The image of the African boy with gorgeous blue eyes below was taken by the photographer Vanessa Bristow while she was in Africa. As soon as the image made its way onto the Internet, it was received with great skepticism by a lot of people who claimed the photo was doctored in Photoshop.
According to the blog which first featured it:
Within minutes of posting this magical picture, there was an enormous flood of comment and feedback. Amongst much of the rumpus was a fair degree of suspicion, doubting and downright slander about the picture’s authenticity. Swoops of ‘blatant Photoshopping’ were amongst the commotion. The majority of people drew their immediate conclusion – this photo was a fake!
It always amazes me how some people’s very first reaction to a photo on the internet is a negative one. I’m not sure what qualifies a ‘real’ or ‘doctored’ image, but many of the comments assured that this pic had all the tell-tale signs of photoshopping.
Then the photographer herself had this to say:
To all of you DOUBTING THOMAS’S out there who distrust the originality of this photograph: It is NOT Photoshopped. I was in the local communal lands looking for my lost Dalmatian dog, and I stopped to ask his mother if she had seen it. While I was talking to her, her son, who was playing with his siblings and friends nearby, caught my eye. I asked her if I could photograph him, and this is the first picture that I took of him – it was possibly his first interaction up close with a white person, and his fascination in me, or in the camera, is plainly evident. I took a few photos of him at the time, and a few more later on a follow-up. An ophthalmologist friend had this to say about his unusual eyes:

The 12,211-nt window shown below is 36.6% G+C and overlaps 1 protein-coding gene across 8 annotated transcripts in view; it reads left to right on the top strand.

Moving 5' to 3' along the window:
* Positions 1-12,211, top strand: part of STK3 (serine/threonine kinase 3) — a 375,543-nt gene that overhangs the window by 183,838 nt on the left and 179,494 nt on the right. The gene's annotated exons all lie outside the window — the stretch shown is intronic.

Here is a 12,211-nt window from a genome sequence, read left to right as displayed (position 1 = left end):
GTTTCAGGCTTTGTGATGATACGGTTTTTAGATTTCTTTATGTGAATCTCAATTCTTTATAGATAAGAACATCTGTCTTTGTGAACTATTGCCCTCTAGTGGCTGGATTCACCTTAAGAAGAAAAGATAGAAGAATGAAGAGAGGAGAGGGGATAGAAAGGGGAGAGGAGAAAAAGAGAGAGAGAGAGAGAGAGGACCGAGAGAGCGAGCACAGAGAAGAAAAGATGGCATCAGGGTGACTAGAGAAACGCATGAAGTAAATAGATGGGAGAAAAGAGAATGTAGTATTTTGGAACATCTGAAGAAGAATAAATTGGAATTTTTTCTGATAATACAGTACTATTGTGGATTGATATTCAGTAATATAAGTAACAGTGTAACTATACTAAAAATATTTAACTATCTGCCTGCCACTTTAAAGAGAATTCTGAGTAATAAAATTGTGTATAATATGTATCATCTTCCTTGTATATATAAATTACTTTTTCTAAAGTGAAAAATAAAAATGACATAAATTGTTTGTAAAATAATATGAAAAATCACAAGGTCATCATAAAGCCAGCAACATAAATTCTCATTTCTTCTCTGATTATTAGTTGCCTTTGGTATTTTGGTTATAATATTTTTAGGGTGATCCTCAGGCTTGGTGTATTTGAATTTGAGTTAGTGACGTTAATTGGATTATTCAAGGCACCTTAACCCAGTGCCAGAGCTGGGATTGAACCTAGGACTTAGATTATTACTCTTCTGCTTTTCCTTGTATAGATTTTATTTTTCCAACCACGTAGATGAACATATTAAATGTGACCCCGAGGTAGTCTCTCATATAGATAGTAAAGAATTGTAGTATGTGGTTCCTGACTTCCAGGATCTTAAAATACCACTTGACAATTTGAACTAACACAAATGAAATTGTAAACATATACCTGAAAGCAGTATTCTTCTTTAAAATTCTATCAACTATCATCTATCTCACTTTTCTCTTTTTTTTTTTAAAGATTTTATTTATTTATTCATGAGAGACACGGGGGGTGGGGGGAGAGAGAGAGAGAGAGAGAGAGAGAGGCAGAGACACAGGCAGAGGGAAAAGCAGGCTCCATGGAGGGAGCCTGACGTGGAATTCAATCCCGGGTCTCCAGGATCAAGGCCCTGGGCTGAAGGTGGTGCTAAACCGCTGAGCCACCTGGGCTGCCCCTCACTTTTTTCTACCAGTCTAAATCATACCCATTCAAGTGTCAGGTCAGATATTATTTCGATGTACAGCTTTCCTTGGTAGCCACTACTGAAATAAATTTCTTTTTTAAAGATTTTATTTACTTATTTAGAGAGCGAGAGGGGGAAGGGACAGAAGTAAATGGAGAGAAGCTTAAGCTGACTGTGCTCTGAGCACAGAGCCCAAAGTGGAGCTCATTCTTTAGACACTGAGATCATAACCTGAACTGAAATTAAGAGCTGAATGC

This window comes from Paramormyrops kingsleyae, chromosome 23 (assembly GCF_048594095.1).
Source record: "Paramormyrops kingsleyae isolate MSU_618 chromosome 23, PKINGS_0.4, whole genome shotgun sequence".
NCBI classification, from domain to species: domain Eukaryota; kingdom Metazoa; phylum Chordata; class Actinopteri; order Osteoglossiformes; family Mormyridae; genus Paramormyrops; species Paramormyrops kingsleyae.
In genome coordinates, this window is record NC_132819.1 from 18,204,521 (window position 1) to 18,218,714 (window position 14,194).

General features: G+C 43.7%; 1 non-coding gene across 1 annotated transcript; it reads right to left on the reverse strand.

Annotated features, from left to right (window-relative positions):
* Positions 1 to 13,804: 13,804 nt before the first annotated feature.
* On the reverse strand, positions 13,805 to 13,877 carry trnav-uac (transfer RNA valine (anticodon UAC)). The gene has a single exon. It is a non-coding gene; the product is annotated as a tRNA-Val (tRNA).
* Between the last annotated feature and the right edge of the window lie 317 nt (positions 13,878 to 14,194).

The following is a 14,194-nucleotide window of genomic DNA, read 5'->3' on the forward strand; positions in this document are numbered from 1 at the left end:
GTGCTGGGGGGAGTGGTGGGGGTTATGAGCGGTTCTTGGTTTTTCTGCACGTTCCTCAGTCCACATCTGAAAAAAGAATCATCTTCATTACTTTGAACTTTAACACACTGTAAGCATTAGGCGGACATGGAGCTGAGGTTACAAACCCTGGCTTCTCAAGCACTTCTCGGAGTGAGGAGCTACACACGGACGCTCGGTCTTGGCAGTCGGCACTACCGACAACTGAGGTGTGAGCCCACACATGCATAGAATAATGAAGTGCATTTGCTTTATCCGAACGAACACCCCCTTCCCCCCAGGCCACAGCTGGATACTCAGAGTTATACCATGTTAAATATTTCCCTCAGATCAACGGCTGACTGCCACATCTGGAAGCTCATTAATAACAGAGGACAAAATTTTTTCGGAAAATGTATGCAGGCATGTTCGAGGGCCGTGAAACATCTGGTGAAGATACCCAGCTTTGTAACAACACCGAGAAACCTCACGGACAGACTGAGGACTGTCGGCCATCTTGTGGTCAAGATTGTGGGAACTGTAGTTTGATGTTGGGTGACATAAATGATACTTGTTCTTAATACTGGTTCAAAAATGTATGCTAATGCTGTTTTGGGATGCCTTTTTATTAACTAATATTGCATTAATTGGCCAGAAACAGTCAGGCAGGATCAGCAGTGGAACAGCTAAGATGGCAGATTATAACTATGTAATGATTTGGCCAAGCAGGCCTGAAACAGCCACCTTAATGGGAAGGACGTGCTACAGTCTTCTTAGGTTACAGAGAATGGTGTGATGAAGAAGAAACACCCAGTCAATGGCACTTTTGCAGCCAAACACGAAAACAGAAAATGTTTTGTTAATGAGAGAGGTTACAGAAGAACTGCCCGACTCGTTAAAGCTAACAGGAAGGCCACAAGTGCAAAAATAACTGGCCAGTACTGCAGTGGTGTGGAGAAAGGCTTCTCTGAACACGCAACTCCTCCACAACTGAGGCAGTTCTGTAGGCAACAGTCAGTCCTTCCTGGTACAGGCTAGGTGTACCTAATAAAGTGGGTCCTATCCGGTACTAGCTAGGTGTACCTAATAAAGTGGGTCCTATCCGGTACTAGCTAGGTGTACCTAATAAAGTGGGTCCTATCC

The picture of the little boy with the blue eyes and dark skin probably represents Ocular Albinism or Nettleship-Falls albinism, or Juvenile uveitis. Both conditions cause the pigment of the iris to be less dense.”
Thanks for all the support from those of you who like my picture.
The below picture of Theuns was taken a week or two after the first. This time, he was much more relaxed with me, and I let him “click” the camera a few times to get him to engage with me.
And she submitted yet another photo of the boy to prove the naysayers wrong:
A website that deals with sorting out hoax from real photos on the Internet had this to say, too:
The picture of the boy with Sapphire eyes is genuine. The photograph was first showcased in African Safari Readers’ Gallery, where it got plenty of views and comments questioning the authenticity of the picture as many believed it was Photoshopped. The photographer, Vanessa Bristow, later replied that the photograph of the boy with Sapphire eyes, taken by her, was completely genuine and also found out the reason behind the unusual eyes through an ophthalmologist friend of her who explained saying:
Ocular albinism is congenital disorder of the eyes, characterized by complete or partial absence of the eye pigment, Nettleship-Falls albinism being the most common type of it. Juvenile Uveitis is Uveitis in young people, which is inflammation of the interior or middle layer of the eye.
The conclusion is that the picture of the African boy with the Sapphire eyes is genuine, and yes, it kind of shows the complexity of climate we are living in today.